From the bestselling author of Charlie and the Chocolate Factory and The BFG!
Roald Dahl was a champion of the underdog and all things little—in this case, an orphaned boy oppressed by two nasty, self-centered aunts. How James escapes his miserable life with the horrible aunts and becomes a hero is a Dahlicious fantasy of the highest order. You will never forget resourceful little James and his new family of magically overgrown insects—a ladybug, a spider, a grasshopper, a glowworm, a silkworm, and the chronic complainer, a centipede with a hundred gorgeous shoes. Their adventures aboard a luscious peach as large as a house take them across the Atlantic Ocean, through waters infested with peach-eating sharks and skies inhabited by malevolent Cloudmen, to a ticker-tape parade in New York City.
This happily ever after contemporary fairy tale is a twentieth-century classic that every child deserves to know. And Lane Smith's endearingly funny illustrations are a perfect match for the text.
"All the gruesome imagery of old-fashioned fairy tales and a good measure of their breathtaking delight." —Kirkus Reviews
"A stunning book, to be cherished for its story, a superb fantasy." —The Chicago Tribune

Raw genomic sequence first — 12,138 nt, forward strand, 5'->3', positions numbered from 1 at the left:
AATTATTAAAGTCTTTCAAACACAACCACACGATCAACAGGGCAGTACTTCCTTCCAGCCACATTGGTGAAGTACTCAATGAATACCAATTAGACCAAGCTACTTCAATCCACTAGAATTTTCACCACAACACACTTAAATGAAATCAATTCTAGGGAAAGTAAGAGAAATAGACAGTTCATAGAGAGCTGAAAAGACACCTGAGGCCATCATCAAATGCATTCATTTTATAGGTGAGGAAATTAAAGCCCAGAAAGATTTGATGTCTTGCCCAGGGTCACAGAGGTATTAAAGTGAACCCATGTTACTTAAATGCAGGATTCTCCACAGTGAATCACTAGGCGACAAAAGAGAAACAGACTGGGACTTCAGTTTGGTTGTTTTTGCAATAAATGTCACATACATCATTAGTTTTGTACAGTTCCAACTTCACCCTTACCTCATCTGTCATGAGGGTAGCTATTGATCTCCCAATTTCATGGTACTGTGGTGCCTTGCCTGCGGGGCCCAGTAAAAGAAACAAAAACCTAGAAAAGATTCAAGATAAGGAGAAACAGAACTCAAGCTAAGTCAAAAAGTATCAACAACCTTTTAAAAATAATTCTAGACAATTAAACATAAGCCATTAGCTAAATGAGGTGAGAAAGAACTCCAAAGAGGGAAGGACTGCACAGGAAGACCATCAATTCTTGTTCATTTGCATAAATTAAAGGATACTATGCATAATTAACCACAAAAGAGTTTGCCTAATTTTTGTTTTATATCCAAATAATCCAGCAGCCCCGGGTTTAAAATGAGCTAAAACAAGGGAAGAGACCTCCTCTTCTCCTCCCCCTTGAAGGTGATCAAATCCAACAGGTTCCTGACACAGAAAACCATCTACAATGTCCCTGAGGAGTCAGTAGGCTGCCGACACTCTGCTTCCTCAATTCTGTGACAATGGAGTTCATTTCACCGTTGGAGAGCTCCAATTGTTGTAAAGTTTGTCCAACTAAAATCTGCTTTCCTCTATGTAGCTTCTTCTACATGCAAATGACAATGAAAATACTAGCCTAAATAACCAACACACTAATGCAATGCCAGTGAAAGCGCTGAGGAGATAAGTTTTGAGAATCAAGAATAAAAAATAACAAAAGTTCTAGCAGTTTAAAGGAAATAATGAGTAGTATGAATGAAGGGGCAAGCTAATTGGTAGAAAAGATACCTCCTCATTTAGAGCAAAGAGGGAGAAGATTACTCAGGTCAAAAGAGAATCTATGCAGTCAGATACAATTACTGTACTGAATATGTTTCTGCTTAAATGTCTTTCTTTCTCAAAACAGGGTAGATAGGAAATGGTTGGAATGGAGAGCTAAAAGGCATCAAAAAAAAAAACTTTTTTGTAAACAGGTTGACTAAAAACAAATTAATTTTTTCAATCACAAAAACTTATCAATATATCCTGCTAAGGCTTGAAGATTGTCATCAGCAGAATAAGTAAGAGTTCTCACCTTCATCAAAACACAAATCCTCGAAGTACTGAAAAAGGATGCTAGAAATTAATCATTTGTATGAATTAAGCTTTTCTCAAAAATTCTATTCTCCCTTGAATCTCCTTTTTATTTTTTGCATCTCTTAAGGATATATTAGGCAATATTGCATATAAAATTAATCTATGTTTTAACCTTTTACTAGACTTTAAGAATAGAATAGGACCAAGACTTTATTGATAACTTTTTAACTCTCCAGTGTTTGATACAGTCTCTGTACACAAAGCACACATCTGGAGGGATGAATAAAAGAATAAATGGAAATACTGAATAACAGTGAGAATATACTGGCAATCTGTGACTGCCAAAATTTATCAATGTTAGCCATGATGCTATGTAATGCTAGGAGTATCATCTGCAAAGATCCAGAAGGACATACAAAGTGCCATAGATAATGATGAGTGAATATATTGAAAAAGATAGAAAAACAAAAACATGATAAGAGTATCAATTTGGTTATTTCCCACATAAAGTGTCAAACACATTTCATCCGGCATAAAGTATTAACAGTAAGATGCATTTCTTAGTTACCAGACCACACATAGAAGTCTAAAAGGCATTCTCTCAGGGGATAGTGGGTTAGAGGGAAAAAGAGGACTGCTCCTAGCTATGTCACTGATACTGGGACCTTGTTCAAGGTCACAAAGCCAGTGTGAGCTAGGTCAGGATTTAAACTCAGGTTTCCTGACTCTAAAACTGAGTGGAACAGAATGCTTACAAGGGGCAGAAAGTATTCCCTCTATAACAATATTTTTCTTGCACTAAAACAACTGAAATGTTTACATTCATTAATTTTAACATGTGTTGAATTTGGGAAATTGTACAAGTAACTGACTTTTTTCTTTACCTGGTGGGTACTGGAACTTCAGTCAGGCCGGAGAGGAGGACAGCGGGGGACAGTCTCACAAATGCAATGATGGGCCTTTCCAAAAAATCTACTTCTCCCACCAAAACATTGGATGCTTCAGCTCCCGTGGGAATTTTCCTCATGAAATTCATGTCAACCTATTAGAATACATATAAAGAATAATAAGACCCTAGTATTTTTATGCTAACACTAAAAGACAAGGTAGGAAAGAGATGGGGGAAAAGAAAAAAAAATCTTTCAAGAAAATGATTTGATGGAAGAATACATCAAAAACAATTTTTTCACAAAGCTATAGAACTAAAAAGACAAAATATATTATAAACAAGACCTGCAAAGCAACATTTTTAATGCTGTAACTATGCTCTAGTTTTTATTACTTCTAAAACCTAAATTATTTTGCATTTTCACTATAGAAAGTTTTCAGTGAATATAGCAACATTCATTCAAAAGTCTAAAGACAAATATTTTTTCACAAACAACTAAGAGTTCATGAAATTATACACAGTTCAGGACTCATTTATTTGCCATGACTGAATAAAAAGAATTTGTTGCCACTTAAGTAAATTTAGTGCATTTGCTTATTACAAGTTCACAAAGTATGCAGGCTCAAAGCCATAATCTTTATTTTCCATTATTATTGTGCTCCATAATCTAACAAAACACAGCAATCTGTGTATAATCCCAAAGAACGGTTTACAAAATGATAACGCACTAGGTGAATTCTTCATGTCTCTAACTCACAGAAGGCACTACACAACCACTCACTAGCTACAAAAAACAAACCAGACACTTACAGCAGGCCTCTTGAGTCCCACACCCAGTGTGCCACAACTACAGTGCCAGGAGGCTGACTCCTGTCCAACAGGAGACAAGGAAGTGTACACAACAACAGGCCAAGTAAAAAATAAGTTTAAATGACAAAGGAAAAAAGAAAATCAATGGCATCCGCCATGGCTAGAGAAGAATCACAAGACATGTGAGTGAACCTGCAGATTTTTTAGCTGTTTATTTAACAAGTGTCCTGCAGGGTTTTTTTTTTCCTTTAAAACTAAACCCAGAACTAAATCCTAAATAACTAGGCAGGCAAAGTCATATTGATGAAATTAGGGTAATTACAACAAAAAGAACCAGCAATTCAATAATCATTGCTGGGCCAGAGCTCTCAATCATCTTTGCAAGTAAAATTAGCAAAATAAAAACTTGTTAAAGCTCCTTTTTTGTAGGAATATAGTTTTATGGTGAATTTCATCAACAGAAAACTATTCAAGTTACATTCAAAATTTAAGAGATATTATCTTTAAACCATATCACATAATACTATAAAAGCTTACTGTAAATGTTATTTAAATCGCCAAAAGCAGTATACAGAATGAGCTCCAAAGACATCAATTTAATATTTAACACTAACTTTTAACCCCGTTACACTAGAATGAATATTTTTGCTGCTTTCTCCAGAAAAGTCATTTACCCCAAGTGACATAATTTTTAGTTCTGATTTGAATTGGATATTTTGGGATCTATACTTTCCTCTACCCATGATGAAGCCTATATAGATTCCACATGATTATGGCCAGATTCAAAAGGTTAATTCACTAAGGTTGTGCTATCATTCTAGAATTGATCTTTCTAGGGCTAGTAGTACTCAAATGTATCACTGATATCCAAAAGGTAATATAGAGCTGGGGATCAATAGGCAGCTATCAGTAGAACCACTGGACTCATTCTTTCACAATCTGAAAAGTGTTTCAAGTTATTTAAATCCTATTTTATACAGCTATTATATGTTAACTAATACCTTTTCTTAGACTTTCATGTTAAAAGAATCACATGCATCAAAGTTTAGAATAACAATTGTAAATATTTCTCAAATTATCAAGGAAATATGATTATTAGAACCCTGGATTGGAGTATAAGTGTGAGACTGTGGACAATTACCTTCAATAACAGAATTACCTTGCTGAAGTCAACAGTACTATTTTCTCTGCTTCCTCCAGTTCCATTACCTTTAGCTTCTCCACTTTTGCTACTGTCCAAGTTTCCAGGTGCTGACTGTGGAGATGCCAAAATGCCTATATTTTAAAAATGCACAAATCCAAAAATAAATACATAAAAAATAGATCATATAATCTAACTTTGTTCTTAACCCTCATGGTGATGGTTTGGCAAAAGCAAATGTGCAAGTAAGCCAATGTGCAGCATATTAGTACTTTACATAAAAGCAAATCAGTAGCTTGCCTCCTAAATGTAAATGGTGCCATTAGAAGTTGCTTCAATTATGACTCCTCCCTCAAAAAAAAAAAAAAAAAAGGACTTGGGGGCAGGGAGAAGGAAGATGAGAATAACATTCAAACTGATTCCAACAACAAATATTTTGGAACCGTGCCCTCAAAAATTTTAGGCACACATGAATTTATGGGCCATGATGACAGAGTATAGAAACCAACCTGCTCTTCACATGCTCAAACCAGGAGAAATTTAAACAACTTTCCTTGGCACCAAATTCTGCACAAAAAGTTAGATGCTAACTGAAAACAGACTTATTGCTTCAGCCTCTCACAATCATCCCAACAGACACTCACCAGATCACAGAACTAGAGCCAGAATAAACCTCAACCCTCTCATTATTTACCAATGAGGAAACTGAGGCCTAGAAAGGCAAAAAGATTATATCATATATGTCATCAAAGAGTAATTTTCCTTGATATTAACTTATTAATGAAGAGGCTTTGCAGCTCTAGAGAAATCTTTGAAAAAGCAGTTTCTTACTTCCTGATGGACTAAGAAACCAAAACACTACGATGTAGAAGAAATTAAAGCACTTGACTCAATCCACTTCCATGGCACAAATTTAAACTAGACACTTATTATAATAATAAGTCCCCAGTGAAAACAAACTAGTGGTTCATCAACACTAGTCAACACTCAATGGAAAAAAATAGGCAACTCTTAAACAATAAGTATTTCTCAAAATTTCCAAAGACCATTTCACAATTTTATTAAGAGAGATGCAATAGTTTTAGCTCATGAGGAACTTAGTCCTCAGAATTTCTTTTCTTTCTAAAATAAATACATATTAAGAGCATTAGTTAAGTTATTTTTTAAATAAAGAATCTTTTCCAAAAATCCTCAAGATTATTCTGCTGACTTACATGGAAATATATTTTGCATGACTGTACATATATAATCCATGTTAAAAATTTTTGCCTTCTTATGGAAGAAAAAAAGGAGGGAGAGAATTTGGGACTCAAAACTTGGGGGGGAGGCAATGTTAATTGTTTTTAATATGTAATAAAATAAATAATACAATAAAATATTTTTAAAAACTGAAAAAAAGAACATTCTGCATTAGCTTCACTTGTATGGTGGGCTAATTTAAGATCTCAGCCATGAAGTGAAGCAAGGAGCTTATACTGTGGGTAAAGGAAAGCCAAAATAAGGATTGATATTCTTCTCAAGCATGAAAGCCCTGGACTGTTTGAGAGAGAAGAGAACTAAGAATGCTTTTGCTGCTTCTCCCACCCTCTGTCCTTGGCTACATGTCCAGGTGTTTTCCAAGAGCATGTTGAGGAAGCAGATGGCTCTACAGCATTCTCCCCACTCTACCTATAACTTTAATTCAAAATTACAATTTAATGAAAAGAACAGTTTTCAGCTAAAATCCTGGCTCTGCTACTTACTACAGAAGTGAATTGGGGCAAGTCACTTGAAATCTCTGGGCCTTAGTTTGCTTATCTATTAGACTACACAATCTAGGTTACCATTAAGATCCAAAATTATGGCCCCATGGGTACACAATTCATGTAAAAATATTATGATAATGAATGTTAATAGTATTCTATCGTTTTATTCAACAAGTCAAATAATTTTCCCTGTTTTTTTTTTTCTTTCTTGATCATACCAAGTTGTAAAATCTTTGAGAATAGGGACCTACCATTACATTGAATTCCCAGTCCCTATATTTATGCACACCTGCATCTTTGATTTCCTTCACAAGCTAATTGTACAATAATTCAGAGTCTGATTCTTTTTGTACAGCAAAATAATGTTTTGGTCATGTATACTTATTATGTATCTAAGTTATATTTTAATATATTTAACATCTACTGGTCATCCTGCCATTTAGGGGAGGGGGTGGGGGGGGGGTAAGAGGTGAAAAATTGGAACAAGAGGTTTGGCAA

"The most original fantasy that has been published in a long time...[it] may well become a classic." —San Francisco Chronicle
Roald Dahl (1916–1990) was born in Llandaff, South Wales, and went to Repton School in England. His parents were Norwegian, so holidays were spent in Norway. As he explains in Boy, he turned down the idea of university in favor of a job that would take him to "a wonderful faraway place." In 1933 he joined the Shell Company, which sent him to Mombasa in East Africa. When World War II began in 1939, he became a fighter pilot and in 1942 was made assistant air attaché in Washington, where he started to write short stories. His first major success as a writer for children was in 1964. Thereafter his children's books brought him increasing popularity, and when he died, children mourned the world over, particularly in Britain where he had lived for many years.
5.13"W x 7.75"H x 0.38"D